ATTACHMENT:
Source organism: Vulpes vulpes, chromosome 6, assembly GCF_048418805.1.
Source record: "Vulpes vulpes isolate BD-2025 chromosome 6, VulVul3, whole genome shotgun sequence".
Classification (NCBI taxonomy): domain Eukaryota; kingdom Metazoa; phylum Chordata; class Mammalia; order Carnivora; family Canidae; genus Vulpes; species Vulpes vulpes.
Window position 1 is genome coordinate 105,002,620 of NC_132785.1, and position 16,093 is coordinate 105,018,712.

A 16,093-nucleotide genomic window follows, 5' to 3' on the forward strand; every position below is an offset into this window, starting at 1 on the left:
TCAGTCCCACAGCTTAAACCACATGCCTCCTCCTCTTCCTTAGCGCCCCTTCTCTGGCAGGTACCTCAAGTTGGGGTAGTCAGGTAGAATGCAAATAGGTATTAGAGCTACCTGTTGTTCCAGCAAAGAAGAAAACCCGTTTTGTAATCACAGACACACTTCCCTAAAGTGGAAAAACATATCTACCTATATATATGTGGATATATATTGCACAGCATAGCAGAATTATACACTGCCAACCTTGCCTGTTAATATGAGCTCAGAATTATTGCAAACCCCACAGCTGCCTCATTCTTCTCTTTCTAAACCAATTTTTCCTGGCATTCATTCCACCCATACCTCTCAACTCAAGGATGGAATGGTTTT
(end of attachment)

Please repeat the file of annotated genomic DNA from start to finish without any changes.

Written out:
Source organism: Vulpes vulpes, chromosome 6, assembly GCF_048418805.1.
Source record: "Vulpes vulpes isolate BD-2025 chromosome 6, VulVul3, whole genome shotgun sequence".
Classification (NCBI taxonomy): domain Eukaryota; kingdom Metazoa; phylum Chordata; class Mammalia; order Carnivora; family Canidae; genus Vulpes; species Vulpes vulpes.
Window position 1 is genome coordinate 105,002,620 of NC_132785.1, and position 16,093 is coordinate 105,018,712.

A 16,093-nucleotide genomic window follows, 5' to 3' on the forward strand; every position below is an offset into this window, starting at 1 on the left:
TCAGTCCCACAGCTTAAACCACATGCCTCCTCCTCTTCCTTAGCGCCCCTTCTCTGGCAGGTACCTCAAGTTGGGGTAGTCAGGTAGAATGCAAATAGGTATTAGAGCTACCTGTTGTTCCAGCAAAGAAGAAAACCCGTTTTGTAATCACAGACACACTTCCCTAAAGTGGAAAAACATATCTACCTATATATATGTGGATATATATTGCACAGCATAGCAGAATTATACACTGCCAACCTTGCCTGTTAATATGAGCTCAGAATTATTGCAAACCCCACAGCTGCCTCATTCTTCTCTTTCTAAACCAATTTTTCCTGGCATTCATTCCACCCATACCTCTCAACTCAAGGATGGAATGGTTTT